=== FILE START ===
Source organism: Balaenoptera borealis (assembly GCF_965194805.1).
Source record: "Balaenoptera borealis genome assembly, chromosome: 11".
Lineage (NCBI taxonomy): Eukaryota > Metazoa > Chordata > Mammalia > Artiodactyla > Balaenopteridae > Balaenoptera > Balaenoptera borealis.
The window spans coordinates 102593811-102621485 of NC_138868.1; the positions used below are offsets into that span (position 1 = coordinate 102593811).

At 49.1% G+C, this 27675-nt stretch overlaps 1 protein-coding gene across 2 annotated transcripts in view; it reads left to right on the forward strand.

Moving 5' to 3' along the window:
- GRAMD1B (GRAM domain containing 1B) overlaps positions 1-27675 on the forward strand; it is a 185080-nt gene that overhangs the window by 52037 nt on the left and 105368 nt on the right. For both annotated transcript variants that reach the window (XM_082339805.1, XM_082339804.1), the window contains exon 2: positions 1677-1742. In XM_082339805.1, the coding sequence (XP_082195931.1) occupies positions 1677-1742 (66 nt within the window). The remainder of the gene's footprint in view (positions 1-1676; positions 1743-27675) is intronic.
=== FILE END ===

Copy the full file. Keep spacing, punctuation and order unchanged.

Source organism: Balaenoptera borealis (assembly GCF_965194805.1).
Source record: "Balaenoptera borealis genome assembly, chromosome: 11".
Lineage (NCBI taxonomy): Eukaryota > Metazoa > Chordata > Mammalia > Artiodactyla > Balaenopteridae > Balaenoptera > Balaenoptera borealis.
The window spans coordinates 102593811-102621485 of NC_138868.1; the positions used below are offsets into that span (position 1 = coordinate 102593811).

At 49.1% G+C, this 27675-nt stretch overlaps 1 protein-coding gene across 2 annotated transcripts in view; it reads left to right on the forward strand.

Moving 5' to 3' along the window:
- GRAMD1B (GRAM domain containing 1B) overlaps positions 1-27675 on the forward strand; it is a 185080-nt gene that overhangs the window by 52037 nt on the left and 105368 nt on the right. For both annotated transcript variants that reach the window (XM_082339805.1, XM_082339804.1), the window contains exon 2: positions 1677-1742. In XM_082339805.1, the coding sequence (XP_082195931.1) occupies positions 1677-1742 (66 nt within the window). The remainder of the gene's footprint in view (positions 1-1676; positions 1743-27675) is intronic.